Wednesday 16 October 2019

Ciara Kelly: 'I applied for drama in Trinity and was turned down. I ended up a square peg in a round hole in commerce'

Ciara Kelly

People are always banging on about getting out of your comfort zone being great. But it's hard to visualise what that means in real life. Should you do a bungee jump? Become a stand-up comedian? Wear shoes that are too tight?

Doing stuff that petrifies you does seem to be a good way to access it. I know this because this week I'm going to be in the Pavilion Theatre in Dun Laoghaire, in the musical Jekyll & Hyde. And I feel like I could vomit. In fact I can't really imagine walking on the stage at all. Part of me believes I may in fact bottle it at the last minute, or lose my voice, or possibly have a stroke.

Long, long ago when I did my Leaving, I applied for drama in Trinity and was turned down. In fairness they asked me at the interview why I wanted to do it and I said I wanted to act and they said, coldly, this isn't an acting course, and 16-year-old me didn't read their tone well and stuck doggedly to my guns, and they suggested I try the Gaiety School of Acting, and that was that. And I never attempted to set foot on stage again.

I knew I'd never have been allowed to go to the Gaiety. My grandparents had stopped my mum joining the Abbey. My siblings had all gone to university. My parents had never had the chance to go. And come hell or high water, I'd be going too. It was a struggle to get them to even consider drama. When Trinity turned me down I shuffled off and ended up a square peg in a round hole in commerce in UCD. A miserable mismatch only righted by finding my way into medicine.

But secretly I still wanted to act. It's hard to explain. In some ways I've an absolute horror of performing. My audition for Jekyll & Hyde was torturous - not least because I was 20 years older than everyone else auditioning. Twenty. Years. They were very kind to me (I suspect it was pity). But it's no exaggeration to say I was puce, shaking and had tears in my eyes of absolute mortification as I sang the incredibly racy Bring on the Men in a tiny room to four people.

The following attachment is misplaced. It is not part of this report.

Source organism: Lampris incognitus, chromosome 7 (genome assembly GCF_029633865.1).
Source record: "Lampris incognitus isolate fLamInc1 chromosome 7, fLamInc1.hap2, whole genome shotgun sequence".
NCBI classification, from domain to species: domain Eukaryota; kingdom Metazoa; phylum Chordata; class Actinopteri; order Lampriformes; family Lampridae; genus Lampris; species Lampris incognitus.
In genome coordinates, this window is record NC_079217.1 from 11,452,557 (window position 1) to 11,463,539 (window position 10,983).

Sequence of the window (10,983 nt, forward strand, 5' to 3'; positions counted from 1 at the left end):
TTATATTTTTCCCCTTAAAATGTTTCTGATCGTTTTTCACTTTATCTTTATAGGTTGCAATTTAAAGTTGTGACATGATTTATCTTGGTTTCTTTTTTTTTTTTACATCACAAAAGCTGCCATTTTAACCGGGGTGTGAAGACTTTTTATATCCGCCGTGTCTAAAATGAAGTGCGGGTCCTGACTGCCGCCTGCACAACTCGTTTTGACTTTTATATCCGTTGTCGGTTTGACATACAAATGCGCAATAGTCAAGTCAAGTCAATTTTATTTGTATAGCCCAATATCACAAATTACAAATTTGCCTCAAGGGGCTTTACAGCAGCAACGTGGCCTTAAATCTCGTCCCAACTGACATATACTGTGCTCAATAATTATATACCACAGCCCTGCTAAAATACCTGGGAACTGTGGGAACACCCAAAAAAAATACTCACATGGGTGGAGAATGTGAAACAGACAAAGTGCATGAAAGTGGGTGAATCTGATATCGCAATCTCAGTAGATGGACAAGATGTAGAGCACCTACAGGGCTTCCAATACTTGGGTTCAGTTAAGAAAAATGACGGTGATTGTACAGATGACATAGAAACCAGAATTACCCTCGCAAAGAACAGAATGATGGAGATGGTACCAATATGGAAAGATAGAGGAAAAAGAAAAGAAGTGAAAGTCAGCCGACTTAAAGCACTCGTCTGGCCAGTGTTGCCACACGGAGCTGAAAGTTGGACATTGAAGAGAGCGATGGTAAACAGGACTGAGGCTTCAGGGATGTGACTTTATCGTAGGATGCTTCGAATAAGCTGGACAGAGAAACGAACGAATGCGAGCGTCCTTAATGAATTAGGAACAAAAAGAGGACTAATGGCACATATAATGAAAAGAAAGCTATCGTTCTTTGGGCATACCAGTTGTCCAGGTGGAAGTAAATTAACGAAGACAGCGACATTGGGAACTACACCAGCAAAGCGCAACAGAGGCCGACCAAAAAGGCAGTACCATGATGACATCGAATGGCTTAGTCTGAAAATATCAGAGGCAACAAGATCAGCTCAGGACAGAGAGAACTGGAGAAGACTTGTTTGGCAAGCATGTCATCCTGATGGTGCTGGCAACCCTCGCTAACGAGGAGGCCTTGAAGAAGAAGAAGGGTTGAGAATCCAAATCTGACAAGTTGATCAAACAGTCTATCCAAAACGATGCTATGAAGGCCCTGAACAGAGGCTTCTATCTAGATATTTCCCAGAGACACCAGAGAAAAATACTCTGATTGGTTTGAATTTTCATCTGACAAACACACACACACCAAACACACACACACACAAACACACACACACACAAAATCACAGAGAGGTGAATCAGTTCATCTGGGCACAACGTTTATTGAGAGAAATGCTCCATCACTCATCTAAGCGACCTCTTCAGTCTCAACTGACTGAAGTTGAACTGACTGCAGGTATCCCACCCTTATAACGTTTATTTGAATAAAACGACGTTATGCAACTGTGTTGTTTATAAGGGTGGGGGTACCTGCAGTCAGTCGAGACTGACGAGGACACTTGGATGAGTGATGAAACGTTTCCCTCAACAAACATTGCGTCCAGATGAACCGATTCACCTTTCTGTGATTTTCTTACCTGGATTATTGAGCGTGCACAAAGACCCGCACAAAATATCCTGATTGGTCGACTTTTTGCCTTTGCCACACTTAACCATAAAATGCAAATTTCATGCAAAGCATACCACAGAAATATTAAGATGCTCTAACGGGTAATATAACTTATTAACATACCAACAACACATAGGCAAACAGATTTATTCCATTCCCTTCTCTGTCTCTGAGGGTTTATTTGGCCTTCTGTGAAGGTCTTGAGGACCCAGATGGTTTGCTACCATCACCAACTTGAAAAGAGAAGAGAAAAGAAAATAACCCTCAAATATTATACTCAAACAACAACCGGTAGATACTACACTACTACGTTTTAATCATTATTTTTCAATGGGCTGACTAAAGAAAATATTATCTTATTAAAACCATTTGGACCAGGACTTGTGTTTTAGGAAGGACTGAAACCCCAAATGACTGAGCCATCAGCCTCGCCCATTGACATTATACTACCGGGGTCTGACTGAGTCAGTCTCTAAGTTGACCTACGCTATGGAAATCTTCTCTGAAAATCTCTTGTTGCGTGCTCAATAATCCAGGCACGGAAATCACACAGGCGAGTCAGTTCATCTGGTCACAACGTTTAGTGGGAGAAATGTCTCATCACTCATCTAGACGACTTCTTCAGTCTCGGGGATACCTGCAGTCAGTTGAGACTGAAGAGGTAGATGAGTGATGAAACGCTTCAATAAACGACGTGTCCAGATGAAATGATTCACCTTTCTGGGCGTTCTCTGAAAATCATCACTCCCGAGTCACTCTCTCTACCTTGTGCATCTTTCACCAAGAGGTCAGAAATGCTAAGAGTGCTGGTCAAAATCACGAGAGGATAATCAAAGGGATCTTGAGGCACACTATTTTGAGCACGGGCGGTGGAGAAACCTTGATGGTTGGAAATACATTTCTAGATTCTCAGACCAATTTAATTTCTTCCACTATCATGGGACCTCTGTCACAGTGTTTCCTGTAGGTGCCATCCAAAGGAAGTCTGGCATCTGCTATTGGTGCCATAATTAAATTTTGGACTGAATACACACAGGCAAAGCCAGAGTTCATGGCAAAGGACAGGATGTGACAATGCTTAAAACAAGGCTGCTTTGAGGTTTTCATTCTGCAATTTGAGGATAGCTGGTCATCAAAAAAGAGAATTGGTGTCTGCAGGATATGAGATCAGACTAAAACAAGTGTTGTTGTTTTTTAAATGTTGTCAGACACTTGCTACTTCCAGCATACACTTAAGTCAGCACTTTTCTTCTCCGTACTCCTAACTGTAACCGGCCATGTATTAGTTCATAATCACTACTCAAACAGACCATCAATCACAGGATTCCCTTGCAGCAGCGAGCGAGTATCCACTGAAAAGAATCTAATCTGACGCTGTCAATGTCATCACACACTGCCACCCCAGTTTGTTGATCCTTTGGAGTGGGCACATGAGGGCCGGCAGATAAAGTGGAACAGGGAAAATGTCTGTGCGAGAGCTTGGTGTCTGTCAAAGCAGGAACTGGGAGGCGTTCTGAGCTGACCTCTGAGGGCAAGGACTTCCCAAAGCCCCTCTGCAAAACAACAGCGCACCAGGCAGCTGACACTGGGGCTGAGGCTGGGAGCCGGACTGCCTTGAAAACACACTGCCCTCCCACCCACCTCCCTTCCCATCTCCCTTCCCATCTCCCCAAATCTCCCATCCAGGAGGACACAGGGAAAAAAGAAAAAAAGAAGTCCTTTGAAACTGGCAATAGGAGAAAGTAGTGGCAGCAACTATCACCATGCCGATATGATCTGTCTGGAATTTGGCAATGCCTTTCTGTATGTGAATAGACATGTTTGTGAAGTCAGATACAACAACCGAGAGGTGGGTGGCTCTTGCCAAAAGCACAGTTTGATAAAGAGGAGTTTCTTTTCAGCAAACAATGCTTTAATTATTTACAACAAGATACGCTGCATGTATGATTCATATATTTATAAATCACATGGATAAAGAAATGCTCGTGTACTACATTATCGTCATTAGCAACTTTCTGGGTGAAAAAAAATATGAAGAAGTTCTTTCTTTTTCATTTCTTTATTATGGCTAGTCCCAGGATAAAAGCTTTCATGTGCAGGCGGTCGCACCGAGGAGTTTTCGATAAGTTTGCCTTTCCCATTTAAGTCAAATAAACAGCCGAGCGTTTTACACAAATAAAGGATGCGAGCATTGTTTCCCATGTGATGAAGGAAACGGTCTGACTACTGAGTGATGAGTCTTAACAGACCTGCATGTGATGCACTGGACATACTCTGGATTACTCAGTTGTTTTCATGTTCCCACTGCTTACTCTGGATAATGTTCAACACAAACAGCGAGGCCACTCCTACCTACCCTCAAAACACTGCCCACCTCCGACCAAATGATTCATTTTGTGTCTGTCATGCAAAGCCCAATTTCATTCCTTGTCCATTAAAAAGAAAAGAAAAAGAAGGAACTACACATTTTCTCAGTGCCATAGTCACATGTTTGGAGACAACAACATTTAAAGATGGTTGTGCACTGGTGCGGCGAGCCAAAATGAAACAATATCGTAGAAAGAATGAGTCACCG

I cannot tell you how much I wanted to leave. To walk out and pretend I'd never signed up. Which makes no sense because I really wanted to do it. It's almost like you want something so much that the fear stops you from doing it at all. But that fear had been stopping me for 30 years. That's long enough.

Surprisingly I wasn't given the role of the 23-year-old prostitute. I was, however, given Lady Beaconsfield and I love her. She's unapologetically obnoxious. An absolute bitch who meets a sticky end. And rehearsals are a joy. It's like playing, but you're an adult.

That doesn't mean the actual performance isn't terrifying. If I'm awful, a lifelong dream will be crushed. I decided I wanted to be Doris Day when I was six. And something that you've wanted but been scared to do for 40 years is not a small thing. My comfort zone is blown well and truly apart.

But if it goes OK I think I've discovered something I can see enriching my life for the next 40 years. The wonderful thing about musical theatre is there are men and women from 20 to 70 involved, singing and dancing in a way that is a pure joy.

I've made friends. I've laughed (a lot). I've almost cried - the audition was traumatic. And I've unlocked a bit of me that's never been allowed out before. I'm a late bloomer. It's taken me years to do this. Now all I need to do is break a leg. Or possibly two.

@ciarakellydoc

Ciara presents Lunchtime Live on Newstalk weekdays noon-2pm

Jekyll & Hyde runs at The Pavilion in Dun Laoghaire from March 12-16

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